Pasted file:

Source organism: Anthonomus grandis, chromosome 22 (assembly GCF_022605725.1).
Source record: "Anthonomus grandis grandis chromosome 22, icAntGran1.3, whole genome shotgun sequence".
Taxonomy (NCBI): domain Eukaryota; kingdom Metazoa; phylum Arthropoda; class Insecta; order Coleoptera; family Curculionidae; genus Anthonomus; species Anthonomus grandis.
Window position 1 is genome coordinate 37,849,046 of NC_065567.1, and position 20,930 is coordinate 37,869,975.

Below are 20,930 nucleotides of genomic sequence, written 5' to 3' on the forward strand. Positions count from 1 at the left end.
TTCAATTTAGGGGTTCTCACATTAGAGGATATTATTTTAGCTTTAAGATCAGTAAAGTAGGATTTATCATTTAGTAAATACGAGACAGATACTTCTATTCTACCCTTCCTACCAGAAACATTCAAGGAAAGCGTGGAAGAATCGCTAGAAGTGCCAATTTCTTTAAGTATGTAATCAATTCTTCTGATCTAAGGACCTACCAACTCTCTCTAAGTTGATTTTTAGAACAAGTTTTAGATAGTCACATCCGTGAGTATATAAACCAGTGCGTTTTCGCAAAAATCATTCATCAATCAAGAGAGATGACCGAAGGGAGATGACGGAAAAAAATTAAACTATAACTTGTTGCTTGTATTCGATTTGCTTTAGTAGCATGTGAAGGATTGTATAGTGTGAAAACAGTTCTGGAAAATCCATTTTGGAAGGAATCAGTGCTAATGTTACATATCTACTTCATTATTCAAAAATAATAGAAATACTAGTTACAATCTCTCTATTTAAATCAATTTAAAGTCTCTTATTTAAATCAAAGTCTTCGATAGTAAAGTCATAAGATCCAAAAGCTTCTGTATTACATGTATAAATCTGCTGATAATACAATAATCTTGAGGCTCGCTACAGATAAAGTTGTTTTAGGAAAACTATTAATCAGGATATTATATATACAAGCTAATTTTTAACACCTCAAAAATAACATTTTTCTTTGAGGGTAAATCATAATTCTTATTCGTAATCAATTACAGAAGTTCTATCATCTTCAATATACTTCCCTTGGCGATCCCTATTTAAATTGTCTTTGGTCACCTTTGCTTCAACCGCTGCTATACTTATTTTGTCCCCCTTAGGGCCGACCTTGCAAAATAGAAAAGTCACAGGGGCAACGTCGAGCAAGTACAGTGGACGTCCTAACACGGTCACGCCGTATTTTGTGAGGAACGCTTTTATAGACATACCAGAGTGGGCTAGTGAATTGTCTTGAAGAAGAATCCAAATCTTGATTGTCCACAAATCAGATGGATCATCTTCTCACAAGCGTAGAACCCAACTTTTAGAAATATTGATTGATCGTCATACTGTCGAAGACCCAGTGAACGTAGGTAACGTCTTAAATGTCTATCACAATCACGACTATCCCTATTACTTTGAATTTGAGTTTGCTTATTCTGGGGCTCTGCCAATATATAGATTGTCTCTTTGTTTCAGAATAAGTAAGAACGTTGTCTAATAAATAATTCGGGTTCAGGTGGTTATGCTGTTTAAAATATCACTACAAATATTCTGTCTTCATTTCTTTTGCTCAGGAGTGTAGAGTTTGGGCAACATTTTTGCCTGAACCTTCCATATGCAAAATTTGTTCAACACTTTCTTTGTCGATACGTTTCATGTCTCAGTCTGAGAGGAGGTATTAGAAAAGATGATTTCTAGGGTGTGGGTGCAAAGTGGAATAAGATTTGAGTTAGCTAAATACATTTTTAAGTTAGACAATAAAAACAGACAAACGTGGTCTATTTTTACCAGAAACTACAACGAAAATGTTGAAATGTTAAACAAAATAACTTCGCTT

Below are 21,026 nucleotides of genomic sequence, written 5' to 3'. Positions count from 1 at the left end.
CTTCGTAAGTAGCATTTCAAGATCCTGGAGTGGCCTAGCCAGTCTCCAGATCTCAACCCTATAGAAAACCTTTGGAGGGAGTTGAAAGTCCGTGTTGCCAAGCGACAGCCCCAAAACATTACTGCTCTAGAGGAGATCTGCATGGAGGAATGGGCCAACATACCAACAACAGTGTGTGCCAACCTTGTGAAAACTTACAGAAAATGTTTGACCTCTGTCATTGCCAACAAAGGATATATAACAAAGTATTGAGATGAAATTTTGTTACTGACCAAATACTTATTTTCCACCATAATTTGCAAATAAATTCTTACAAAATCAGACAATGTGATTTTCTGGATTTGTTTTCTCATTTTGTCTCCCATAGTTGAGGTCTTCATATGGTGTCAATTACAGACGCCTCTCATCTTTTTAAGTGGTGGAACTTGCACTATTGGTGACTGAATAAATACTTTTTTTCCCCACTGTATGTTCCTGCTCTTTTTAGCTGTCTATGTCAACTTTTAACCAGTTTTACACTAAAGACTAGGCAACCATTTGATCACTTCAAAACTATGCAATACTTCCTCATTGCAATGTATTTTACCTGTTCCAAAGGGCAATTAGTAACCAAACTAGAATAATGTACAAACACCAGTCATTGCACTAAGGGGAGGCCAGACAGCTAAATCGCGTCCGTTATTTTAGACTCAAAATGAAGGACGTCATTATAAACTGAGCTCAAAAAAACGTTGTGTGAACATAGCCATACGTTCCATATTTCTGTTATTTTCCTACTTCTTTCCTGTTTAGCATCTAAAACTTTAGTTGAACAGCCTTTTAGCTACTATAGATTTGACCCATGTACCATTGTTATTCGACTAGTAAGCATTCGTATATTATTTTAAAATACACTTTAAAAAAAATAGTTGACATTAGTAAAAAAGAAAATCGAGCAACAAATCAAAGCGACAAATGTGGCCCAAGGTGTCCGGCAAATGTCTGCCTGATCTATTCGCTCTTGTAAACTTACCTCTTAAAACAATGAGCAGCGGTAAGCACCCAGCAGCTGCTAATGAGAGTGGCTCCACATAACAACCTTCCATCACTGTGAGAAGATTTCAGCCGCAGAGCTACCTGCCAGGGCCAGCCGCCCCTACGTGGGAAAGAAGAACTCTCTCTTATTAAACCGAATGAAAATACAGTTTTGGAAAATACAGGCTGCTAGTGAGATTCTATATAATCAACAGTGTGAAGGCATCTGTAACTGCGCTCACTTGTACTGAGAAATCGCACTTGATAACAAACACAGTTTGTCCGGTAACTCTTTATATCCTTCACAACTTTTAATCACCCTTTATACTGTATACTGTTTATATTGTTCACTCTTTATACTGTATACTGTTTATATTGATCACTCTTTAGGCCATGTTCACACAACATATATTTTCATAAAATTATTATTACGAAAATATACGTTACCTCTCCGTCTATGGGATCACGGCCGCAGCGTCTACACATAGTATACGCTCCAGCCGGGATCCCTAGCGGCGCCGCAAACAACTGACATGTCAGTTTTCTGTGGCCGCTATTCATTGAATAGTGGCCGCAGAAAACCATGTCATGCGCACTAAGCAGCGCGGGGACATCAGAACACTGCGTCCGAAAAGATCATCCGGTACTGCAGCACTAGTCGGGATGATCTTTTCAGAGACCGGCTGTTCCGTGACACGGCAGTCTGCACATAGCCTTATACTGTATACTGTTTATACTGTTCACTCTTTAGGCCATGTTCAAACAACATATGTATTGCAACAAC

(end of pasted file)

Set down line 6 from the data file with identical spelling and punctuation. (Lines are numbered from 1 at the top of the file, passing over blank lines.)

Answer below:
TTCAATTTAGGGGTTCTCACATTAGAGGATATTATTTTAGCTTTAAGATCAGTAAAGTAGGATTTATCATTTAGTAAATACGAGACAGATACTTCTATTCTACCCTTCCTACCAGAAACATTCAAGGAAAGCGTGGAAGAATCGCTAGAAGTGCCAATTTCTTTAAGTATGTAATCAATTCTTCTGATCTAAGGACCTACCAACTCTCTCTAAGTTGATTTTTAGAACAAGTTTTAGATAGTCACATCCGTGAGTATATAAACCAGTGCGTTTTCGCAAAAATCATTCATCAATCAAGAGAGATGACCGAAGGGAGATGACGGAAAAAAATTAAACTATAACTTGTTGCTTGTATTCGATTTGCTTTAGTAGCATGTGAAGGATTGTATAGTGTGAAAACAGTTCTGGAAAATCCATTTTGGAAGGAATCAGTGCTAATGTTACATATCTACTTCATTATTCAAAAATAATAGAAATACTAGTTACAATCTCTCTATTTAAATCAATTTAAAGTCTCTTATTTAAATCAAAGTCTTCGATAGTAAAGTCATAAGATCCAAAAGCTTCTGTATTACATGTATAAATCTGCTGATAATACAATAATCTTGAGGCTCGCTACAGATAAAGTTGTTTTAGGAAAACTATTAATCAGGATATTATATATACAAGCTAATTTTTAACACCTCAAAAATAACATTTTTCTTTGAGGGTAAATCATAATTCTTATTCGTAATCAATTACAGAAGTTCTATCATCTTCAATATACTTCCCTTGGCGATCCCTATTTAAATTGTCTTTGGTCACCTTTGCTTCAACCGCTGCTATACTTATTTTGTCCCCCTTAGGGCCGACCTTGCAAAATAGAAAAGTCACAGGGGCAACGTCGAGCAAGTACAGTGGACGTCCTAACACGGTCACGCCGTATTTTGTGAGGAACGCTTTTATAGACATACCAGAGTGGGCTAGTGAATTGTCTTGAAGAAGAATCCAAATCTTGATTGTCCACAAATCAGATGGATCATCTTCTCACAAGCGTAGAACCCAACTTTTAGAAATATTGATTGATCGTCATACTGTCGAAGACCCAGTGAACGTAGGTAACGTCTTAAATGTCTATCACAATCACGACTATCCCTATTACTTTGAATTTGAGTTTGCTTATTCTGGGGCTCTGCCAATATATAGATTGTCTCTTTGTTTCAGAATAAGTAAGAACGTTGTCTAATAAATAATTCGGGTTCAGGTGGTTATGCTGTTTAAAATATCACTACAAATATTCTGTCTTCATTTCTTTTGCTCAGGAGTGTAGAGTTTGGGCAACATTTTTGCCTGAACCTTCCATATGCAAAATTTGTTCAACACTTTCTTTGTCGATACGTTTCATGTCTCAGTCTGAGAGGAGGTATTAGAAAAGATGATTTCTAGGGTGTGGGTGCAAAGTGGAATAAGATTTGAGTTAGCTAAATACATTTTTAAGTTAGACAATAAAAACAGACAAACGTGGTCTATTTTTACCAGAAACTACAACGAAAATGTTGAAATGTTAAACAAAATAACTTCGCTT